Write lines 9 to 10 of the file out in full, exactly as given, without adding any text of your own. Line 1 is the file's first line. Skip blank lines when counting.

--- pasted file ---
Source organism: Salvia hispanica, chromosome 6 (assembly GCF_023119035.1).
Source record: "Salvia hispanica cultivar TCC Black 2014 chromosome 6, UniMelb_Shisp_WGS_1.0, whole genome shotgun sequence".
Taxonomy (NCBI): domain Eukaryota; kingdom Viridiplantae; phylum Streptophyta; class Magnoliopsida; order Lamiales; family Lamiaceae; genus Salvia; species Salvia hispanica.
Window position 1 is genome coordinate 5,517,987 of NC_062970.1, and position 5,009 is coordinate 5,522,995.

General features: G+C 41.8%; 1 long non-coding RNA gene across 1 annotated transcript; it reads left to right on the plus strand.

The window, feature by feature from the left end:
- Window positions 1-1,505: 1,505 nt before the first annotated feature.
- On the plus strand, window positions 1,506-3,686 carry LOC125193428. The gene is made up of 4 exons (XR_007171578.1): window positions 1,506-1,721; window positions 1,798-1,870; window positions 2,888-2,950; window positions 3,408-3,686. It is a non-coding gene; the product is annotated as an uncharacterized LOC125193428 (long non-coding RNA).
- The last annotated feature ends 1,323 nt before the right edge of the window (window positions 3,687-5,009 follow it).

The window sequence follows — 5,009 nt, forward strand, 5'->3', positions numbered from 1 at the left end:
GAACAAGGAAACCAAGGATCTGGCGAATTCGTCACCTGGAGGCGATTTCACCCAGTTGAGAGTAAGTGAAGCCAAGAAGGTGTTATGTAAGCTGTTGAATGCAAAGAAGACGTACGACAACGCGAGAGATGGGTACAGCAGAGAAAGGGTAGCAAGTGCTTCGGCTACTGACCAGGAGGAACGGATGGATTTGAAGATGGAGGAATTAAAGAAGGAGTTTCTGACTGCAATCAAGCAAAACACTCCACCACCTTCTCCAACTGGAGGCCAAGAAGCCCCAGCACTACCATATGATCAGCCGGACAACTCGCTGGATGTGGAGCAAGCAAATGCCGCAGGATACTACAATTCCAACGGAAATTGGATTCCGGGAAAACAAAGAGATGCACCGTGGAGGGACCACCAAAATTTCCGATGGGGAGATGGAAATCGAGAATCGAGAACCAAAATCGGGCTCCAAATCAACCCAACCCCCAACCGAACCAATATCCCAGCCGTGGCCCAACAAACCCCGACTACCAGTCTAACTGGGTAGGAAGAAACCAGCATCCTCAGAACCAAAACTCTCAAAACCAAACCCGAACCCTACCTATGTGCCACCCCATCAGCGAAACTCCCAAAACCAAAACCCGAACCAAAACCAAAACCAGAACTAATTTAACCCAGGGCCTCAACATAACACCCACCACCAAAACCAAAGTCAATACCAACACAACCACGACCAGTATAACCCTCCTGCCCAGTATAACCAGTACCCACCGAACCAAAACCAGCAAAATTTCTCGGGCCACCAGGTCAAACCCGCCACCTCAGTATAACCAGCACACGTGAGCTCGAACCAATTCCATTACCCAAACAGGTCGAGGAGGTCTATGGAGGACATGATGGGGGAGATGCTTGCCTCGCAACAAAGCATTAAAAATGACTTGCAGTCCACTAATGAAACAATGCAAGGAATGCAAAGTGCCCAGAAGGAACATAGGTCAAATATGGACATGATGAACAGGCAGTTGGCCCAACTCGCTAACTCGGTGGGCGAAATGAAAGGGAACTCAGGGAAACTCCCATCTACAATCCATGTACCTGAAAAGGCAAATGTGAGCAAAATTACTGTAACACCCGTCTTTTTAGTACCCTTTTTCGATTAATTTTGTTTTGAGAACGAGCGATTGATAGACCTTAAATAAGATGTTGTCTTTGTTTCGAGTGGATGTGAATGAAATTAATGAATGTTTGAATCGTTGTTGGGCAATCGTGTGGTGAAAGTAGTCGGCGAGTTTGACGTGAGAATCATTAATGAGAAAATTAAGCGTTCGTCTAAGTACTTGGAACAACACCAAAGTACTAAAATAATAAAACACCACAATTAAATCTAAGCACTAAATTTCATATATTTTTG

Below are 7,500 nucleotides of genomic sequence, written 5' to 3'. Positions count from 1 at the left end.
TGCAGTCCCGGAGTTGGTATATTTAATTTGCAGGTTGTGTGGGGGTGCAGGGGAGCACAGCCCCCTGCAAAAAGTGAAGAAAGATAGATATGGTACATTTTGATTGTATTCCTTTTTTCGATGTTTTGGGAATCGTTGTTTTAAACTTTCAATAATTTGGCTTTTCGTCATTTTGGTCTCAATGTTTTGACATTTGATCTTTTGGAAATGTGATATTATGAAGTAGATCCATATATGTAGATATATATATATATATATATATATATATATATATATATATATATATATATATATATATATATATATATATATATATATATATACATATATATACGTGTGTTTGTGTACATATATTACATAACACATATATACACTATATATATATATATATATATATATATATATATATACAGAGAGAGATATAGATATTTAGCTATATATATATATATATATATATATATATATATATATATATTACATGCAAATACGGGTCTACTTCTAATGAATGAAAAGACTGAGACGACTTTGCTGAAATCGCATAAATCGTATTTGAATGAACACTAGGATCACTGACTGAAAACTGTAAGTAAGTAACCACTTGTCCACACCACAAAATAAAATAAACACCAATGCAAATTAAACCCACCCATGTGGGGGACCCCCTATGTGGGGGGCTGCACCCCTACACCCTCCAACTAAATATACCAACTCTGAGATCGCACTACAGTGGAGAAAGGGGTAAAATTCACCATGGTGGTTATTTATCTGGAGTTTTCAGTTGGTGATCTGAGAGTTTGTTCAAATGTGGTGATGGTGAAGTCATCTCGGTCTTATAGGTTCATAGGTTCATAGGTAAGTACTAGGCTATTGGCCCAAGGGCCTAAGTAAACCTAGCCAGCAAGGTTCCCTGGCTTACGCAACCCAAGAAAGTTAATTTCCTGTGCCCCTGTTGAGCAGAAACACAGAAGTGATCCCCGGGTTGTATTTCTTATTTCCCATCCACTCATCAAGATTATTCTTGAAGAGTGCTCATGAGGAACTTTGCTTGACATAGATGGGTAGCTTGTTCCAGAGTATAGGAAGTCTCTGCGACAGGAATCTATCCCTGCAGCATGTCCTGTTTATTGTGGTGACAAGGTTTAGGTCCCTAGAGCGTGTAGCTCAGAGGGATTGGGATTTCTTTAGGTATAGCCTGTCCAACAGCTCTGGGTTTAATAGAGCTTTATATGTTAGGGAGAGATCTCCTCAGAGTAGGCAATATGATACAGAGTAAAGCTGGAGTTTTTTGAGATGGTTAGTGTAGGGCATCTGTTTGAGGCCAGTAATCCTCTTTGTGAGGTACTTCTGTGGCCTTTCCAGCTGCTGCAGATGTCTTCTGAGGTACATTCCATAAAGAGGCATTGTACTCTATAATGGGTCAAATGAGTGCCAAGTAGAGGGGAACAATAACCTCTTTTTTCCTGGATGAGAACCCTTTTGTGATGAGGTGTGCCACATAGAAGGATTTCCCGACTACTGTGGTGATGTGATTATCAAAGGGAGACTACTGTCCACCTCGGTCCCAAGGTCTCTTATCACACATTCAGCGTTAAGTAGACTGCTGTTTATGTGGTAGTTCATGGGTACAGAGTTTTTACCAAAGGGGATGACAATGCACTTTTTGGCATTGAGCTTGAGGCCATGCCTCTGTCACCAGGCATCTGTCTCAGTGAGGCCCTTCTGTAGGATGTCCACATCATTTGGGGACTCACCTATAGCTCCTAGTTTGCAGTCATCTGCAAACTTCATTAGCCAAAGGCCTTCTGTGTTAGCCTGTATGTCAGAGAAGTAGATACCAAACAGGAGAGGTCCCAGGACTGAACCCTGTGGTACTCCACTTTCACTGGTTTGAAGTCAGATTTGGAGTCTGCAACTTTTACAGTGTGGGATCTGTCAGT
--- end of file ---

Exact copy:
- The last annotated feature ends 1,323 nt before the right edge of the window (window positions 3,687-5,009 follow it).

The window sequence follows — 5,009 nt, forward strand, 5'->3', positions numbered from 1 at the left end: